Investigative reporter David Cay Johnston calls the Justice Department’s phone tapping ‘the actions of a dictatorship’
Toronto Mayor Rob Ford demonstrates how you know you’re political career is in trouble.
Via the Atlantic Wire’s Twitter: “I did not have smoking relations with that crack pipe”
“The [immigration reform] bill, which would give millions of undocumented residents a path toward eventual citizenship, now goes to the full Senate, where it actually looks as though it’s going to pass. Any further progress would require cooperation from the House of Representatives, the circle of hell where the damned are condemned to spend eternity voting to repeal the health care reform law.” - Gail Collins
“Republicans are attacking Obama where he is least vulnerable and at a time when they have minimal credibility. It isn’t working. By trying to turn everything into a scandal rather than saying Obama’s policies are wrongheaded — and rather than fixing their own image problems with minority, female, younger, and moderate voters — Republicans are focusing on attacking a guy whose name will never again appear on a ballot.” - Charlie Cook
As 200,000 people prepare to march against Monsanto, the Senate has overwhelmingly rejected a bill that would allow states to decide if genetically modified food products should be labeled.
Lori Wallach, director of the Public Citizens’ Global Trade Watch division, talks to Cenk Uygur about the proposed Trans-Pacific Partnership. Turns out the whole thing is being negotiated in secret, and it could have a serious impact on America’s right to sovereignty.
The TPP has 29 chapters — only five of which are related to trade. The remaining 24 chapters establish limits that will affect how we make our own laws, “sort of like handcuffs on Congress,” Wallach says. Results of entering the TPP will likely include more jobs sent offshore, fewer financial regulations (a point Elizabeth Warren brought up on the Senate floor), extended monopoly patents, increased drug prices and what Wallace calls “the resurrection of SOPA [Stop Online Piracy Act].” It’s an issue that both sides of the aisle should be enraged about: it rolls back progressive labor and safety laws and challenges our national sovereignty.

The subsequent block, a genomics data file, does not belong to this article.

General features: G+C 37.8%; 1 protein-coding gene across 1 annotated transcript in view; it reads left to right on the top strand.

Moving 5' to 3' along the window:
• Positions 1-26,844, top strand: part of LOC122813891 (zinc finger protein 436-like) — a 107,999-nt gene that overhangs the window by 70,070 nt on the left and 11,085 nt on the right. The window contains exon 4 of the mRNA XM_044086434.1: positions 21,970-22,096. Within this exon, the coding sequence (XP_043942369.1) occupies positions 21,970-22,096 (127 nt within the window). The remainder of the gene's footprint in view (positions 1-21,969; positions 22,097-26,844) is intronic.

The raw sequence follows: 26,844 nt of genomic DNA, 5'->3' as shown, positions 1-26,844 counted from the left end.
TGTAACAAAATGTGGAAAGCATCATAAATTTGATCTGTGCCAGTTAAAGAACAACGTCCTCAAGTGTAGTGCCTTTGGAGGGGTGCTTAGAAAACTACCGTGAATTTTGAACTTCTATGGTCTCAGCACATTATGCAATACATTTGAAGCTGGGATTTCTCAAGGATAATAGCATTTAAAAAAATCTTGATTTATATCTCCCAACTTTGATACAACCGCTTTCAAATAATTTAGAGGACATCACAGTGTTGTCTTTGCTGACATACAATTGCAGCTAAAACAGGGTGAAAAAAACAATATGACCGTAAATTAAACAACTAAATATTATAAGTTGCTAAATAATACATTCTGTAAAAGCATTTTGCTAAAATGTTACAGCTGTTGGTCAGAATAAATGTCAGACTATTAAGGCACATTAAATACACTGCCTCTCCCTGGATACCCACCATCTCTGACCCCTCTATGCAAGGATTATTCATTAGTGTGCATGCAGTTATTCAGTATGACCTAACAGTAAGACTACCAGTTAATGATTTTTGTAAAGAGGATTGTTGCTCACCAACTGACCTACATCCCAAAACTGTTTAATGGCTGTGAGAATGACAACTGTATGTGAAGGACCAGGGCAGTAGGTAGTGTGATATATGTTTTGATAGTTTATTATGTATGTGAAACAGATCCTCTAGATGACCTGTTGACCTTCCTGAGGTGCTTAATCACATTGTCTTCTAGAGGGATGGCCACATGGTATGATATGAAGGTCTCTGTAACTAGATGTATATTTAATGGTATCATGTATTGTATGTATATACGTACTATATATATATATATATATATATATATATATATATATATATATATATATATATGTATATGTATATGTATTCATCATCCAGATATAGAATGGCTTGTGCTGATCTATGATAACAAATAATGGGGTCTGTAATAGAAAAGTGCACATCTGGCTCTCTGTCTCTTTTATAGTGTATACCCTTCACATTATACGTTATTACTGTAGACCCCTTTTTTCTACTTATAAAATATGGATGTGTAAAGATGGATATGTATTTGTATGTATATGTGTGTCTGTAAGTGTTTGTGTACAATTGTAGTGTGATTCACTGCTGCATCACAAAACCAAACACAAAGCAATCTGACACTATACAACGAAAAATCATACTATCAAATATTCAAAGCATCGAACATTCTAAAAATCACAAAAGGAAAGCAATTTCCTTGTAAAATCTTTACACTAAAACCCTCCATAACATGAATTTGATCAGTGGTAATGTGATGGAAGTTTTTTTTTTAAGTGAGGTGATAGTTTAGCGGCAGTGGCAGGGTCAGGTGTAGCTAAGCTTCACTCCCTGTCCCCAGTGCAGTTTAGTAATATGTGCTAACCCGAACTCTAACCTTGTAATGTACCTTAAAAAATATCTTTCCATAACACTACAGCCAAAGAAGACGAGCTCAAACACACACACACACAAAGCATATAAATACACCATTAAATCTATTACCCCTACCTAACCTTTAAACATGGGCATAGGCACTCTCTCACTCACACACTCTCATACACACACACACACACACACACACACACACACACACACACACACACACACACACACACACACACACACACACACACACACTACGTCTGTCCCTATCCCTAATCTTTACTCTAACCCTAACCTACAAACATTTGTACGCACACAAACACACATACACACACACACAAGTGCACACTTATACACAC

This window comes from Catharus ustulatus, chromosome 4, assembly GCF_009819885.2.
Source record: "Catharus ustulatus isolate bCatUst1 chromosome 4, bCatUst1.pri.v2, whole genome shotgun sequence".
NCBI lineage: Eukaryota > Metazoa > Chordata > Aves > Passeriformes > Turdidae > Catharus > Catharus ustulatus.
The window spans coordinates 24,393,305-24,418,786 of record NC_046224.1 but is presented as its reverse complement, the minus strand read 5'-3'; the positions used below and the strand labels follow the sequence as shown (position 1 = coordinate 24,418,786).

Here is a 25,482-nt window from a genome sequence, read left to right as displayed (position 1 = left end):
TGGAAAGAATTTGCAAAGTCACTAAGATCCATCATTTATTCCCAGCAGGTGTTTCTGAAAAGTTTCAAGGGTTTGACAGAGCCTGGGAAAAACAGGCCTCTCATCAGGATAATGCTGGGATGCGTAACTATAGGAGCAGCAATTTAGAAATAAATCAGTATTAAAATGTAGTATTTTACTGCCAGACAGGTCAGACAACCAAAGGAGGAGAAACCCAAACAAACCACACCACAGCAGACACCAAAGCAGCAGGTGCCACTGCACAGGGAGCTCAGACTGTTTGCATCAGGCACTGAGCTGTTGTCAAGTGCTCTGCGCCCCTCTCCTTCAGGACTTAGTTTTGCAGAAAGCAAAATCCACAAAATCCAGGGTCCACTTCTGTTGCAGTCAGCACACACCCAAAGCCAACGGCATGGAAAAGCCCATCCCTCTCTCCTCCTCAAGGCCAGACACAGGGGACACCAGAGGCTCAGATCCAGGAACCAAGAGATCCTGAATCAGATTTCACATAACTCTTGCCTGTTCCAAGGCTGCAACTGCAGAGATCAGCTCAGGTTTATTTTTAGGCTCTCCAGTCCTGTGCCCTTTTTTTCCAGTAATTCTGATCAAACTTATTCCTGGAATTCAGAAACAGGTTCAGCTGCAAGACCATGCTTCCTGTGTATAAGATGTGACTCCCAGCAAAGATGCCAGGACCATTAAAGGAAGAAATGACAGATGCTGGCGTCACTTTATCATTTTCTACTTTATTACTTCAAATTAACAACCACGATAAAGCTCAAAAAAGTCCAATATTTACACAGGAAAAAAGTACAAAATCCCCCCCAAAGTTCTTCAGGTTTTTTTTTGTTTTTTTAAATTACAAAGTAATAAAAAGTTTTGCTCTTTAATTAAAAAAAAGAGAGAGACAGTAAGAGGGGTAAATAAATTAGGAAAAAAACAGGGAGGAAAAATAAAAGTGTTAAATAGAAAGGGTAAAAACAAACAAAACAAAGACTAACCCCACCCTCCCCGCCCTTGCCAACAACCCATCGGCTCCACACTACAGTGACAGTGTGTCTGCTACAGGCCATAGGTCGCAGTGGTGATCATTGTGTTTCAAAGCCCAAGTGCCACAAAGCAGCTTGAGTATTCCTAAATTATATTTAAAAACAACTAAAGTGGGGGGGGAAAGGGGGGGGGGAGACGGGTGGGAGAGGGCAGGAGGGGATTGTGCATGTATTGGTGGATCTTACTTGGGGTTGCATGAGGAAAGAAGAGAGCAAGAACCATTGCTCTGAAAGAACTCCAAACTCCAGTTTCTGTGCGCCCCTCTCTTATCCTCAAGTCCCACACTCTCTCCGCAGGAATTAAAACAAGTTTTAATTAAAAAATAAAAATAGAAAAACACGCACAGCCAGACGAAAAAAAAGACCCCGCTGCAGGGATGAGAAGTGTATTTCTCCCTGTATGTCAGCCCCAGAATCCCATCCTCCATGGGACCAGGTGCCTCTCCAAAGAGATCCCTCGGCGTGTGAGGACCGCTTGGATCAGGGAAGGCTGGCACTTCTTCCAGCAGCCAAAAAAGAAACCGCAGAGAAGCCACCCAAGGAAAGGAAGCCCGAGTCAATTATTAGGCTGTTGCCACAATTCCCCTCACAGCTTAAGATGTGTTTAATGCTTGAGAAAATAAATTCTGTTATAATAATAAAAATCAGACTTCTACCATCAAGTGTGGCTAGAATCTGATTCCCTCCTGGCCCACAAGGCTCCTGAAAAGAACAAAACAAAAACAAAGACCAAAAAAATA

“Foreign corporations would be empowered to directly sue the U.S. government and demand compensation from our tax dollars for any domestic policy that they think undermines their expected future profits,” Wallach says.
“Viewpoint” host John Fugelsang speaks with military widow Karen Morgan about the Defense of Marriage Act, which discriminates against same-sex LGBTQ couples. Freedom to Marry published a video about how Morgan is being denied spousal benefits because of DOMA. Morgan’s wife, Charlie — a veteran — died of breast cancer.
Despite the obstacles she is facing, Morgan is hopeful that things will change.
“I’m very optimistic that DOMA is going to be declared unconstitutional. I think that the public has made a decision on that. So, I do think it’s going to happen. I don’t know how quickly that will happen. … I know Charlie believed it was going to happen, she was very optimistic just before she passed away. … We’ve had pretty overwhelming support from other military families, as well as Charlie’s superiors in the military. They’ve all expressed a wish to help us — their hands are tied. They can’t do anything about it because of this federal law that’s standing in the way. They feel like it’s the right thing to do to reach out to us, there’s just not a lot they can do,” she says.
TONIGHT: We take a look at the fast food employee strikes across several states. Tune in at 6E/3P on Current TV.
RE-BLOG what these workers are fighting for.
Vermont state Sen. Virginia Lyons, D-Chittenden, wants to change the way American politics work. Lyons has a radical plan to alter the course of politics in America: she is calling for the states to make an amendment to the Constitution to overturn the controversial Citizens United ruling. Earlier this month, she unveiled a Senate resolution requesting that a national convention of state legislatures come together under Article V of the Constitution and ratify such an amendment.
Article V of the Constitution gives states the right to convene and vote on Constitutional amendments, which will be ratified if they get the approval of three-fourths of state legislatures. First, two-thirds of state legislatures must vote to approve the resolution proposed by Lyons.
Cenk Uygur and Lyons discuss this rarely used technique for modifying the Constitution and talk about the corrosive influence of Citizens United in the American political system.